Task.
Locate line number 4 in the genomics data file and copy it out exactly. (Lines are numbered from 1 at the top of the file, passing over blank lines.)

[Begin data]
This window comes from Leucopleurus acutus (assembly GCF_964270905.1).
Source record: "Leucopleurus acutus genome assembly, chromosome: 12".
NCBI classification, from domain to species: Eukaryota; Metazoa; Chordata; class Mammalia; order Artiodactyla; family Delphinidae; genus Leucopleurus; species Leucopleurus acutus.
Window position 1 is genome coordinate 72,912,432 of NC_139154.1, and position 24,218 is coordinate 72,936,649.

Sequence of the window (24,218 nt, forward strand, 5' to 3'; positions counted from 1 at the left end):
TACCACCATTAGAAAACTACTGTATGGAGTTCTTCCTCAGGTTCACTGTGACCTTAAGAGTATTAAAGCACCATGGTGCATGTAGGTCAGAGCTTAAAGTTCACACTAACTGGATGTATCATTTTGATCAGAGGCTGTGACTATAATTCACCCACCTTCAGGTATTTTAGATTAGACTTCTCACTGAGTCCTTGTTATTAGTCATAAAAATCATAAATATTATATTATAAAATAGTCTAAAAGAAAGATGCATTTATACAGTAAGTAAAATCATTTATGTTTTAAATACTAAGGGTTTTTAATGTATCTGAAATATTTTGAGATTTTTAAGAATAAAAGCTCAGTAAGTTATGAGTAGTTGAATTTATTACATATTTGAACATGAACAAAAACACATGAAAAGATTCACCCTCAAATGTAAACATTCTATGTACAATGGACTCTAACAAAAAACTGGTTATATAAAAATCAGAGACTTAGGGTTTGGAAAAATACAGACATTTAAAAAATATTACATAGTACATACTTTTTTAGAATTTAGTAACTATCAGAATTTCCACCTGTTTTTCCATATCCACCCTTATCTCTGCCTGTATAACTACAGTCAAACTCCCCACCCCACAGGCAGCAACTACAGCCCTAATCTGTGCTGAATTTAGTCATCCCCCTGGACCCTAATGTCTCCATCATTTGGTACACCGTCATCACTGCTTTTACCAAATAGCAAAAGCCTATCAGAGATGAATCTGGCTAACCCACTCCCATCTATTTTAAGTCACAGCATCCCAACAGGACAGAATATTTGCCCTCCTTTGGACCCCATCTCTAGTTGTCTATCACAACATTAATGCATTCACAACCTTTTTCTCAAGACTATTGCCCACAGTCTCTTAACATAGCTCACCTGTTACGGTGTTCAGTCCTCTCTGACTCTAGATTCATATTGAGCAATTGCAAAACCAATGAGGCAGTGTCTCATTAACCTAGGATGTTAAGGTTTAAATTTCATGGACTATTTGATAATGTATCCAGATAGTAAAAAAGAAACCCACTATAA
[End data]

Window position 1 is genome coordinate 72,912,432 of NC_139154.1, and position 24,218 is coordinate 72,936,649.